In a recent opinion, a federal court held that a retail customer’s offensive acts directed toward a number of female employees may support a claim of sexual harassment by the employees against the retailer. EEOC v. Fred Meyer Stores, Inc., No. 3:11-cv-00832 (D. Or. June 17, 2013).
The EEOC alleged that a Fred Meyer store located in Oak Grove, Oregon subjected female employees to a sexually hostile work environment because of their sex because the store allegedly tolerated offensive conduct by a repeat customer. The employees claimed that they were sexually harassed by the customer on multiple occasions and the store failed to adequately address the problem, despite its knowledge of the alleged conduct. The store moved for summary judgment, contending the alleged conduct was not sufficiently severe or pervasive to be actionable harassment. The court denied the motion, however.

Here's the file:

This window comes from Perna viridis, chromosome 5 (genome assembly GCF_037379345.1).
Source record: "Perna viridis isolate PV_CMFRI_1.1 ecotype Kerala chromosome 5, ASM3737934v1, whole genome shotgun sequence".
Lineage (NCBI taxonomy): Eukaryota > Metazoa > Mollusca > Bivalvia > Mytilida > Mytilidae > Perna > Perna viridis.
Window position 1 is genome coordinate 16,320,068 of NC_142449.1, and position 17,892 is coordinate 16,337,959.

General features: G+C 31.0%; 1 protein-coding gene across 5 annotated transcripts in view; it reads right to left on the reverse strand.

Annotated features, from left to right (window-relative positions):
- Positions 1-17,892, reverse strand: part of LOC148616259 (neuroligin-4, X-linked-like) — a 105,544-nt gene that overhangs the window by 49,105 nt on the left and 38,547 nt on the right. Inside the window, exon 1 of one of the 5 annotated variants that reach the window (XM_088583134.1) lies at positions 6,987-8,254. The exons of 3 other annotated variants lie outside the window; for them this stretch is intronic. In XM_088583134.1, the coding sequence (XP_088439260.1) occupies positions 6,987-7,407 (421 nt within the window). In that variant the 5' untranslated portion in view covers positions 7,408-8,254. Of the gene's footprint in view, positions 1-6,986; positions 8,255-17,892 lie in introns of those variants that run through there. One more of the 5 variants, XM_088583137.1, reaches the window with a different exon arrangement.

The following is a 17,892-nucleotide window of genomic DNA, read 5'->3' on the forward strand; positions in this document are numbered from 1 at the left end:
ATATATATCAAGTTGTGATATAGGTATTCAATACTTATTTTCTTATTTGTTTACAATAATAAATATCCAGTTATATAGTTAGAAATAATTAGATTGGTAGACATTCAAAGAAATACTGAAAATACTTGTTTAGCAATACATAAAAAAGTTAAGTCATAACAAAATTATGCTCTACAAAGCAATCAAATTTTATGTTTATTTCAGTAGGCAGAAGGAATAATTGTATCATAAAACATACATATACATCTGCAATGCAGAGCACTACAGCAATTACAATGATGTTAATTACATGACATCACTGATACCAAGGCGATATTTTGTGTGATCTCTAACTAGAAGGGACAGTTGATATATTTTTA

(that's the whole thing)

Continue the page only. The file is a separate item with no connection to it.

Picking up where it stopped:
The court held that the alleged conduct was sufficient to support a finding of harassment for three reasons. First, many of the employees complained to management about the alleged conduct, indicating they found the conduct subjectively offensive. Second, much of the alleged conduct was very offensive, including alleged touching of employees’ breasts. Third, the employees testified they were aware of offensive conduct directed to each other, which contributed to an atmosphere of fear.
The decision highlights how important it is for managers and employers to take employee complaints regarding inappropriate customer behavior seriously, particularly where the customer’s problematic behavior constitutes a pattern of conduct. Companies must take action to protect employees from these customers, including taking steps such as banning the customer from the store. Without taking such proactive steps, inappropriate customer behavior may support a claim of sexual harassment by the employees against the retailer.